Honesty and All its Oddities: This Is Your Life, Harriet Chance! by Jonathan Evison

This Is Your Life was one of T.V.’s earliest reality shows. Heavily choreographed and notoriously sentimental, it was a weekly salute to the life of one lucky person. Some subjects were famous, others not—the show’s unifying idea that life could be ordered, explained, and dramatized on T.V.. On This Is Your Life, the world made sense. There were always happy endings. The show was tailor-made for America in the 1950’s.

Still recovering from the violence and depravity of World War II—but emboldened and energized by its victory—America was feeling its oats as a superpower; the high, nuclear terror of the Cold War’s zenith still in the future. America’s victory in the war was proof that good would always win, that God would always be looking out for us. It was the beginning of a sort of national faerie tale some of us cling to today.

In many ways, Jonathan Evison’s This is Your Life, Harriet Chance! is a response to the mid-century American faerie tale. Stripped completely of the T.V. show’s hallmark sentimentality, Evison’s fourth novel is witty, not bland; knowing rather than saccharine sweet; wise instead of clichéd. From his intrusive narrator to his playful, Dickensian use of the metaphysical, Evison’s juxtaposition of literary color with a show cast in black and white presents a core irony that highlights the changes Harriet and America will undergo during her lifetime. Most significant among these is the advent of feminism, and with it the realization of other selves that might have been Harriet’s had she been the product of a time more like our own.

Born in 1936, a girl who came of age during World War II and grew to adulthood in the magically-placid fifties, Harriet is a widowed housewife who once dreamed of being an attorney, a seemingly proper woman with more than a few secrets. Her days a regimented haze of precise calorie counts and appointments planned months in advance, Harriet marches into late life uncertain of her place in the world.

Alternately troubled and comforted by memories of her husband, Bernard, and their life together, Harriet also has to contend with Bernard’s restless spirit who insists on communicating with her from the great beyond. As the book opens, Harriet is dealing with the way Bernard’s appearances impact her physical reality, producing effects she must explain to friends and acquaintances (a misplaced can of WD-40, moved slippers, etc.). More than that, she’s dealing with the obvious complication: no one, including the parish priest, buys a whit of it. Well, almost no one. The reader believes it. And with good reason. Within the confines of the novel, it’s indisputably true.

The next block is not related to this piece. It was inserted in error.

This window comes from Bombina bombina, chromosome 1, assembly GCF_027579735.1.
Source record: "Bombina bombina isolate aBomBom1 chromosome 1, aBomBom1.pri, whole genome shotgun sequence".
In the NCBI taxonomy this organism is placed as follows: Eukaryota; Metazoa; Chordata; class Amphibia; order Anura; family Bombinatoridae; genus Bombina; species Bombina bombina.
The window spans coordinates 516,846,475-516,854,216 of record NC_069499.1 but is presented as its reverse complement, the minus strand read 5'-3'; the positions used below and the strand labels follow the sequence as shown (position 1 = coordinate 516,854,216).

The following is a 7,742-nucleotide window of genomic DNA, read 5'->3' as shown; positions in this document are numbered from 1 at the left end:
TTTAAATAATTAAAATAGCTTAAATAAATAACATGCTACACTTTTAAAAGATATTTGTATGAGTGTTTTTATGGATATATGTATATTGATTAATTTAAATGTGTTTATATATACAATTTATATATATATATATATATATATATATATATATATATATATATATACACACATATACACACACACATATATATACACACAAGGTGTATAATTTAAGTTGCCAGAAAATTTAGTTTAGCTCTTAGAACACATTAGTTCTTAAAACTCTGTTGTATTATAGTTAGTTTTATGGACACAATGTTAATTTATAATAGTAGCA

Told as the book is in third person omniscient, there’s never any doubt about whether Bernard’s spirit is actually communicating with Harriet. We see him doing it in-scene on multiple occasions. We even see Bernard in-scene without Harriet, bucking the instructions of Mr. Charmichael, his Chief transition officer in Purgatory, threatening his chances for heavenly ascension in the process. Bernard has his reasons, though. After their life together—or perhaps because of their life together—he has things to communicate to Harriet. Truths left untold, wisdom thus unlearned. He’s not the only one.

From Harriet’s children to her friends, the strangers she encounters on the Alaskan cruise that forms the story’s backbone, and even our narrator, everyone seems to be trying to tell Harriet something. The problem being they’re not entirely sure what it is they’re trying to say. And this becomes one of the book’s primary themes—the idea that real honesty is an acceptance of one’s lack of understanding, rather than a sudden rush of enlightenment.

Truth doesn’t bring the easy, sentimental answers that were so common to programs like This Is Your Life. Those shows and the version of America that went with them were lies. Self-congratulatory and devoid of purpose besides the perpetuation of clichés, they peddled the idea that life could be understood, that it represented a navigable path, a course ever-seeking some bright North Star.

But there are no North Stars for Harriet Chance. Every one she imagined—and there were many—wound up a counterfeit. Even her relationships with husband, friends, and children fall into this category, or at least show the effects of Harriet’s humanity, the trap from which none of us escape. Life’s not easy. Even when we’re lucky, it makes only the slightest and most fleeting of sense.

In spite of its honesty—an honesty that, at times, you might even call brutal—Evison’s is a bright book, not a dark one. Never weighed down by its topicality or lacking in humor, This Is Your Life, Harriet Chance! puts off a sort of freeing energy, a feeling of peace for its characters and readers. Wit and empathy, easy lyricality and elegant construction—these are Jonathan Evison’s strengths as a writer. They’re all here. But there’s truth here, too; lest we forget we live in the real world, not the kindly-lit soundstage of some American faerie tale.

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